LIKE most of the world, the Ashanti region of Ghana, West Africa, is facing the coronavirus pandemic, though a partial lockdown has recently been lifted. Nearly 150 years ago it was facing another crisis, this time as a result of British imperialism.

A lingering memory of the conflict is a white marble tablet at the west end of the south aisle of Winchester Cathedral. It records the death in January 1874 of James Nicol, who served in the 13th Light Infantry and the Hampshire Militia, before volunteering to fight in the 3rd Anglo-Ashanti War (the first two were in 1824 and 1863).

This long-forgotten conflict was sparked in 1872 when the port of Elmina on the Gold Coast– once active in the slave trade, now Ghana– was sold to the British by the Dutch. The King of the Ashanti, named Kofi, who controlled the region from his capital at Kumasi, had previously received payment from the Dutch, but the British refused to pay. And this led to the Ashanti army moving south to attack the British Gold Coast Protectorate.

In an attempt to fight back, Sir Garnet Wolseley – later parodied in the Pirates of Penzance as the “very model of a modern Major-General” – was dispatched to rally local tribesmen hostile to the Ashanti. He was described in parliament by Disraeli as a man possessing “great knowledge of human nature as well as of military science”. But even he soon realised that the task was hopeless and sent for British troops. This is where Captain Nicol and many others stepped in.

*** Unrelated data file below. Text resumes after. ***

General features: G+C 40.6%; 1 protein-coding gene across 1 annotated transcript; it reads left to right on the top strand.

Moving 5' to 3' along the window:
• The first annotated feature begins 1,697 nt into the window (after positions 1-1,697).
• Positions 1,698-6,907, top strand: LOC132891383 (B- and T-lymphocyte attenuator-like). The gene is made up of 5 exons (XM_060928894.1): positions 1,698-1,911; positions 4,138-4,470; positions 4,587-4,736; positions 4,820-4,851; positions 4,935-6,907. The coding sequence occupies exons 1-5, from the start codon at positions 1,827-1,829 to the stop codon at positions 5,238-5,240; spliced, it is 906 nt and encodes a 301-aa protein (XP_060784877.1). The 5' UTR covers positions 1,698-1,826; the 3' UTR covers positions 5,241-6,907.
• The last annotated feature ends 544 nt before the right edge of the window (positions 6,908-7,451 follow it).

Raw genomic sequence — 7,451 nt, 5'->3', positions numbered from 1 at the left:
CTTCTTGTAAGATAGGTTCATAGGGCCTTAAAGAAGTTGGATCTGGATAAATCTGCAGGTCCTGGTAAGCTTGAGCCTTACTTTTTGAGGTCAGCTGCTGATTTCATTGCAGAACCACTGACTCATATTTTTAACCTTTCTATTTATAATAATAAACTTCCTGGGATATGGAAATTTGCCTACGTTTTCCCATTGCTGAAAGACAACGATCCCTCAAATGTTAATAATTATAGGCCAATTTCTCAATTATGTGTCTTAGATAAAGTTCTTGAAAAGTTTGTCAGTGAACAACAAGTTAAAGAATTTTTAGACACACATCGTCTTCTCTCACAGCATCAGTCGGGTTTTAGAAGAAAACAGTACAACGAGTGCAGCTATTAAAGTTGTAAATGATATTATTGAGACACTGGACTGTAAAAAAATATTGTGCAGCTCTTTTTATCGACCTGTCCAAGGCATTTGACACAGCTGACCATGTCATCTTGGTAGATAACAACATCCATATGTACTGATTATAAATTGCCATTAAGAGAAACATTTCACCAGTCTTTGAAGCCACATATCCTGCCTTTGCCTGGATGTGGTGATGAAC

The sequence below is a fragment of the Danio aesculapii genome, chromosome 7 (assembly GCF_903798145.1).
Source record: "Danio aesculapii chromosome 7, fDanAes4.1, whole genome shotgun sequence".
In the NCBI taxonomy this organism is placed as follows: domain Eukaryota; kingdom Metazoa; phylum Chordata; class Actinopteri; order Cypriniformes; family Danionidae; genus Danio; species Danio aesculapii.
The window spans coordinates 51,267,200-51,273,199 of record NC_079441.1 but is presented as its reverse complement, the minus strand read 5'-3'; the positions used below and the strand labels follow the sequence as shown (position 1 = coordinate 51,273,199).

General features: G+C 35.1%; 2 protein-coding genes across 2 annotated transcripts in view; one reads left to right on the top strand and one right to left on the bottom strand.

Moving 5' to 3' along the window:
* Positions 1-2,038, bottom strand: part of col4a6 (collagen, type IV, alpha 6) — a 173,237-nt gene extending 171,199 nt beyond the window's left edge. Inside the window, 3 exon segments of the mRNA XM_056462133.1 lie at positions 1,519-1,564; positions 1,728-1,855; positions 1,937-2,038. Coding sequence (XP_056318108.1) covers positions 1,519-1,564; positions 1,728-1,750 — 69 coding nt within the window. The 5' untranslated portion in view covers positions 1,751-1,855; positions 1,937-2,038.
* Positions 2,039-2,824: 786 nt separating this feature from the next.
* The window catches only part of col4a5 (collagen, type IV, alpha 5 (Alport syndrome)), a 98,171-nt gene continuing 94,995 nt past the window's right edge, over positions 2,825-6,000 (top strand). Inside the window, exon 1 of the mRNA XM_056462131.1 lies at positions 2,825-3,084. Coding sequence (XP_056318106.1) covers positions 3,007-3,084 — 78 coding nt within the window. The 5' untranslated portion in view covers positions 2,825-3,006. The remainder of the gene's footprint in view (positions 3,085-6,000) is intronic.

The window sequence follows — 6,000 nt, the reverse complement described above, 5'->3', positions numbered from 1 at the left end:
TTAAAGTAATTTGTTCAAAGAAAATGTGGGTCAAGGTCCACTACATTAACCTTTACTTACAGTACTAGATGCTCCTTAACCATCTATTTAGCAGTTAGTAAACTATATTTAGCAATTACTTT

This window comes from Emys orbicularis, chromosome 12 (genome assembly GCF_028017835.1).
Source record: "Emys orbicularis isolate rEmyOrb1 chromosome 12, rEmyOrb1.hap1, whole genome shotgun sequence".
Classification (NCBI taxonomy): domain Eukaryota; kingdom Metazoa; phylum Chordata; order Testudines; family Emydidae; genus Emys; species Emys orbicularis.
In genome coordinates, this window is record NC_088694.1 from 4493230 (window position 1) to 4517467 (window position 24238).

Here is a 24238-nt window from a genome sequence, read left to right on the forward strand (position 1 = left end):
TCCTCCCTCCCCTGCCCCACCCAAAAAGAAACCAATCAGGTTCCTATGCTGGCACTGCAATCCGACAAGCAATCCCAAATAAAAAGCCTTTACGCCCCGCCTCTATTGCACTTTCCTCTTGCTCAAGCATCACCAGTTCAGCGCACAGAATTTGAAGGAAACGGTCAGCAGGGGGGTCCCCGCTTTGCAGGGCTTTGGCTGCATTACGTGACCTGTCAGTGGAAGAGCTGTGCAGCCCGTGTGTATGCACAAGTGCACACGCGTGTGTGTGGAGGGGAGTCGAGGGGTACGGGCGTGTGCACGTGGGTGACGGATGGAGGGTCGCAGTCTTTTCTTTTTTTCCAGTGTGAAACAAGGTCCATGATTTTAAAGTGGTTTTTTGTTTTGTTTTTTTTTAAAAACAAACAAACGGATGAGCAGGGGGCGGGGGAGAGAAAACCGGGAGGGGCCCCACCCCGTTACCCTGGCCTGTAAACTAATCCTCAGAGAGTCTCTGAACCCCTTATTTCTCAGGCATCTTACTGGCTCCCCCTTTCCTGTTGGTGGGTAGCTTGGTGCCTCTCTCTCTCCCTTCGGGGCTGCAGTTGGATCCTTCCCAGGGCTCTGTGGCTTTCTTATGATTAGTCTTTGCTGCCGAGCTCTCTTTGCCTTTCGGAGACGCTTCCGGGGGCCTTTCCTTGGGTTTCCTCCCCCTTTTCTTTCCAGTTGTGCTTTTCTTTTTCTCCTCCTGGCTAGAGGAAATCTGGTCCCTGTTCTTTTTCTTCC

The task faced the soldiers under the command of Wolseley, was enormous. Fresh from England, they were fighting in dense bush against determined enemies who knew the terrain intimately and were courageously defending their own territory. Nicol was killed on January 29, 1874, in what military historians call “a small action” at Borborassie. A dispatch spoke of him leading his men “with the devotion of an English gentleman”.

A much greater action at Amoaful, which was successful, took place two days later and allowed Wolseley to advance to Kumasi, where the royal court had fled. The capital was torched and King Kofi, faced by a naval detachment supported by 700 fighters recruited from what is now Nigeria surrendered and signed a peace treaty.

Today it reads like colonial bullying. But in a vote of thanks in parliament a month later Disraeli, fresh from defeating Gladstone in a general election, praised Wolseley and his troops to the hilt. Although there were some dissenting voices that accused the government of acting too slowly and not assessing the situation properly, in fact the 3rd Anglo-Ashanti War became a symbol of British military might.

In Hampshire there are other traces of the war. In the All Saints Garrison Church, Aldershot, Lt Arthur Hardolph Eyre of the 90th Infantry is commemorated. He served throughout the war, displaying the “noble courage hereditary in his family” (he was the son of Major-General Sir William Eyre), but fell on February, 4, 1874, “whilst leading the advanced guard in the last days of fighting before Coomassie [Kumasi]”.

In the whole of the 3rd Anglo-Ashanti War four VCs were awarded and, surprisingly, only 18 British were killed in combat, though more died from disease and many were wounded. Some were brought back to convalesce in Netley Hospital, where they were visited by no less than Queen Victoria herself.

A modest sum gets a year’s entry to Winchester Cathedral, where a host of similar stories await the end of the coronavirus crisis.

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